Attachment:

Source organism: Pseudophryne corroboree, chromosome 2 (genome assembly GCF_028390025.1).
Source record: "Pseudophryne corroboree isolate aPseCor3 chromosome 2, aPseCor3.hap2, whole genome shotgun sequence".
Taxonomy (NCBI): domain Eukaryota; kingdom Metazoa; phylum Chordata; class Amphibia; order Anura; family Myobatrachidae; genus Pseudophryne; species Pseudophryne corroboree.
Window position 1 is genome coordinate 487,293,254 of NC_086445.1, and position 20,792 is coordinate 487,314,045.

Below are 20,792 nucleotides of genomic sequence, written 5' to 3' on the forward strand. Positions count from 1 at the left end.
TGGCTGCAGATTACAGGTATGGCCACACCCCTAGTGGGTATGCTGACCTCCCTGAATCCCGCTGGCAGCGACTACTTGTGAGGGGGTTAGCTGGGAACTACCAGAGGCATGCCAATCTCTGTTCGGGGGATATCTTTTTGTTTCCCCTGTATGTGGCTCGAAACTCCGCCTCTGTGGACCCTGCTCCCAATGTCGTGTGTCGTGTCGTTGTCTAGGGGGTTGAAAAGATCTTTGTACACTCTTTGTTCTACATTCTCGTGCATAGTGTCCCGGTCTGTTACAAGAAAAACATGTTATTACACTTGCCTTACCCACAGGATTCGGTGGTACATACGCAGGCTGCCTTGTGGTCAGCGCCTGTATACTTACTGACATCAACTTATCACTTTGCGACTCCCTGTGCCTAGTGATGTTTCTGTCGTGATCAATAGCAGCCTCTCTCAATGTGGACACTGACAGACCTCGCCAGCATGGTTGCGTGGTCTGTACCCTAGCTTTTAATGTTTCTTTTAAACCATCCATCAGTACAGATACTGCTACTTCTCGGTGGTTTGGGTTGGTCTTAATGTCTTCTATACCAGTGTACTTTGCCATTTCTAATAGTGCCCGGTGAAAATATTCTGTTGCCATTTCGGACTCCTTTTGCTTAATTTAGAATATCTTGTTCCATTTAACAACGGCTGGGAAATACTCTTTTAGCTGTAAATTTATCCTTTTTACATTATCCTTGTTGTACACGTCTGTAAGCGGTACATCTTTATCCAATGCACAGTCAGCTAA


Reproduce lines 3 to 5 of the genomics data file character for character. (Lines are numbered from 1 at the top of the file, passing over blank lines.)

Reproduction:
Taxonomy (NCBI): domain Eukaryota; kingdom Metazoa; phylum Chordata; class Amphibia; order Anura; family Myobatrachidae; genus Pseudophryne; species Pseudophryne corroboree.
Window position 1 is genome coordinate 487,293,254 of NC_086445.1, and position 20,792 is coordinate 487,314,045.

Below are 20,792 nucleotides of genomic sequence, written 5' to 3' on the forward strand. Positions count from 1 at the left end.